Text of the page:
At the same time as one of the worst pandemics we have experienced in modern times sweeps the world, Sweden, as a consequence of 30 years of neoliberal reforms, is less equipped than in a very long time. For example, in 1993 Sweden had access to 4,300 intensive care units with a respirator. Today, the figure is below 600. As if it were not yet, Sweden has now read the number of care places per capita throughout the EU. A situation that already in a normal situation risks taking a toll on healthcare staff but which in a crisis situation jeopardizes the entire healthcare system. The situation can not come as a surprise to governing politicians, as doctors and health care workers for many years about how Swedish health care balances on the verge of rupture due to ongoing efficiency and savings requirements.
Contingency stocks have been phased out
The deteriorating crisis preparedness goes further than that. Since the 1990s, for example, all 35 Swedish military hospitals have been closed down, which means that the ability to care cannot be adapted to an acute crisis situation. It has not been considered financially useful to maintain preparedness for exceptional situations. Other socially important activities such as vaccine production have been privatized, which makes it extremely sensitive to market ups and downs. At the same time, the Swedish emergency stocks, for medicines and medical equipment, have been wound up.
Production without major inventory is called “just in time” and has been borrowed from the private sector based on neoliberal principles. This means that disruptions in production and deliveries can have major consequences immediately. For a car factory, it can be an acceptable risk, but in healthcare, people’s lives and health are at risk. The transition to a system without reserves and without major crisis preparedness is not due to a real lack of resources, but to a conscious neoliberal control of the state and society that has won approval across party and bloc boundaries and which has become popular among and part of the public sector since the 1980s. experts and officials.
Since the 1990s, for example, all 35 Swedish military hospitals have been closed down, which means that the ability to care cannot be adapted to an acute crisis situation.
The reforms can in many ways be explained by the fact that a small circle of saved neoliberal economists with the support of business think tanks, Swedish and international, have come to act as experts not only in the economy, but also in healthcare, school, higher education, climate policy, criminal policy – yes all over society. Politicians have stopped listening to society’s real experts; on professors, doctors and epidemiologists, in favor of a small number of economists who base their view of reality on radical neoliberal models that do not change even when they may appear to be directly wrong. This has now, finally sent, even a long line of economists and social scientists have opened their eyes to.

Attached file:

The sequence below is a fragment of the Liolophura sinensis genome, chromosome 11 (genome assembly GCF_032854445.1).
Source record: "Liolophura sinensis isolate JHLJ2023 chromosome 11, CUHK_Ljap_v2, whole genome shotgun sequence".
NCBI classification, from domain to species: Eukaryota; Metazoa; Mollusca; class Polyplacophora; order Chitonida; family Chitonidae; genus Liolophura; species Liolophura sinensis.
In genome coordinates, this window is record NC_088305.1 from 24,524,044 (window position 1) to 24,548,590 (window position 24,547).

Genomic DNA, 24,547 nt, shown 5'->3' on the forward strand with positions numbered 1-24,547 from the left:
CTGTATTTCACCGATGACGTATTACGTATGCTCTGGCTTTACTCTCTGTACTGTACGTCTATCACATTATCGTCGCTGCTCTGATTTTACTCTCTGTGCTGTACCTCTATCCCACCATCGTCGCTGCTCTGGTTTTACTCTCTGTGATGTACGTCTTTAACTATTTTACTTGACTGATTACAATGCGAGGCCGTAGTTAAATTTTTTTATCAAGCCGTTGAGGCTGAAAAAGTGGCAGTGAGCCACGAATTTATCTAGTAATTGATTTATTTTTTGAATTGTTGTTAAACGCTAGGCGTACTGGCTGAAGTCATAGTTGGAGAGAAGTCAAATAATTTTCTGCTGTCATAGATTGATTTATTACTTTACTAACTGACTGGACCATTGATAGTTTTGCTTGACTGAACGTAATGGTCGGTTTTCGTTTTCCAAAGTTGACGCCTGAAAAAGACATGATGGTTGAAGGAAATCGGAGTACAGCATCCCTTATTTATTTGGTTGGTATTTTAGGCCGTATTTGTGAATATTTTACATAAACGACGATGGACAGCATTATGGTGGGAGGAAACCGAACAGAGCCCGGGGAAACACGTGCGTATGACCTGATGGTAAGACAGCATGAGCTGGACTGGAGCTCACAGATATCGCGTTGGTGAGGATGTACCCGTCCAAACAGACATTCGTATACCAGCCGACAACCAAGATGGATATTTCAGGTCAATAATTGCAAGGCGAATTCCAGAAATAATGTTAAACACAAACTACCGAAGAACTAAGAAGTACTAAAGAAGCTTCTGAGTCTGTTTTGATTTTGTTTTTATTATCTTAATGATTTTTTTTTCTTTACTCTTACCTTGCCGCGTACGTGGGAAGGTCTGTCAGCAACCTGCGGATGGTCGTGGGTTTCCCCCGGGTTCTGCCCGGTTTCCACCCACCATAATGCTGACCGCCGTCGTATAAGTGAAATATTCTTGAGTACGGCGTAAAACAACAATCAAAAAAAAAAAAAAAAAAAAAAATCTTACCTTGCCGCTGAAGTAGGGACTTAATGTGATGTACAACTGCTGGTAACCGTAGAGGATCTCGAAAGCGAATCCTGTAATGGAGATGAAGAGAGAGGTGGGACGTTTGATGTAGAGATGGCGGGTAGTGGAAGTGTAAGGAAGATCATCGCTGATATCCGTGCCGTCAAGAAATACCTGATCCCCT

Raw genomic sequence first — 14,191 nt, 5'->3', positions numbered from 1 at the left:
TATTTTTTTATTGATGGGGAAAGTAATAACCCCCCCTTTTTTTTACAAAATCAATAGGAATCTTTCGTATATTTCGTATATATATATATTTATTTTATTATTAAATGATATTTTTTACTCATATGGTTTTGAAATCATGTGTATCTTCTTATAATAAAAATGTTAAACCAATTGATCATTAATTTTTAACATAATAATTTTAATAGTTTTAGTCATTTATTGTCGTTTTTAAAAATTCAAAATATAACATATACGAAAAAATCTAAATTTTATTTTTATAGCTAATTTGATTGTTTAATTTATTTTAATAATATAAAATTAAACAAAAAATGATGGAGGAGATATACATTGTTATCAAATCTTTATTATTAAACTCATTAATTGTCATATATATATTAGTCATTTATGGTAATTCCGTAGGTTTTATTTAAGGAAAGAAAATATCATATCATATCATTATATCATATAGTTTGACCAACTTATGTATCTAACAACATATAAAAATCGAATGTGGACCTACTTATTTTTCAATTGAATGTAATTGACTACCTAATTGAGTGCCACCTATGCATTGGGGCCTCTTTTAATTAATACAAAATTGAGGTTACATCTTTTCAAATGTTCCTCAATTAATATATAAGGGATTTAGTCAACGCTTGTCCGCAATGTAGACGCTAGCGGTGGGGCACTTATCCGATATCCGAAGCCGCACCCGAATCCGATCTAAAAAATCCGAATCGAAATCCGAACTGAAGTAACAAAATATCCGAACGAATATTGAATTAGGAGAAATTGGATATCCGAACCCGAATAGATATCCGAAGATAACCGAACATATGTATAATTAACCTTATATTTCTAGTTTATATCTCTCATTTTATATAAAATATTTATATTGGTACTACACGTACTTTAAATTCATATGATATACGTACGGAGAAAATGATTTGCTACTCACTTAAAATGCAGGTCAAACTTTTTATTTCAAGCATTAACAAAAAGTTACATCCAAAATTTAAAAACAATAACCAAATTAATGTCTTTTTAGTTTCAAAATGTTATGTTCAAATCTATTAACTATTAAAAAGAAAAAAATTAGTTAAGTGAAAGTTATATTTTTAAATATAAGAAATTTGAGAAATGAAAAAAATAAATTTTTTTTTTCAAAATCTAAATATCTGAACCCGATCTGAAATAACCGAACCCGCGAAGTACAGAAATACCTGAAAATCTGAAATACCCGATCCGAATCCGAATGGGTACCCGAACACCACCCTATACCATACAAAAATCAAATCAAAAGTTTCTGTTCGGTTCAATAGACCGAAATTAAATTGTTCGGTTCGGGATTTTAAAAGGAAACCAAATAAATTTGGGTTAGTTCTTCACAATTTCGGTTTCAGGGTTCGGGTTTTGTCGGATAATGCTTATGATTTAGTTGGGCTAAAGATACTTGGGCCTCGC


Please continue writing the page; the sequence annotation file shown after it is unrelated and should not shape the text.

Skepticism towards experts is embedded in neoliberal philosophy. The neoliberal idea of how society and the state should be governed is based on the least problematic notion that public experts and civil servants can never know better than the market. It is thus in a way directly hostile to knowledge. In addition, from a neoliberal perspective, a public expert is always considered to see only his own best interests and must therefore be kept in continuous cuts and austerity demands, often described as efficiencies.
Planed in the quiet
These austerity demands result, among other things, in the fact that crisis preparedness, which is not immediately (economically) useful in day-to-day operations, risks being rationalized away without direct decisions from politicians and without a major public debate. As a consequence, large parts of the Swedish crisis preparedness have been planed in silence rather than slaughtered in front of an open curtain.
Some say that the Swedish government is currently acting awkwardly. I’m ready to agree. But not the same reasons we have often received in recent weeks’ public debate. I therefore do not believe that it is because the government wants to keep Sweden’s schools and borders open. That assessment is made best by experts in epidemiology. However, I have views that the government allows neoliberal blinders to paralyze parts of the crisis work. It can be done that over the thought of the market should solve problems for us.
The government can, with immediate effect, force increased volumes of domestic production of healthcare equipment. It can also immediately start building up a national emergency stockpile for medicines, vaccines and medical equipment. Then we will be better equipped if the corona crisis also affects India, which today accounts for a large part of the world’s drug production. These are simple steps. Should it turn out to be hasty measures in the future, it is not a major problem. Then these efforts can instead form the basis for permanent emergency stocks and thus and better Swedish emergency preparedness in healthcare. And hopefully, the changes in crisis preparedness can be the beginning of the end of the neoliberal market governance that has passed the country’s experts from the playing field to the stands.
Victor Pressfeldt, doctoral student in history with a focus on neoliberalism, Lund University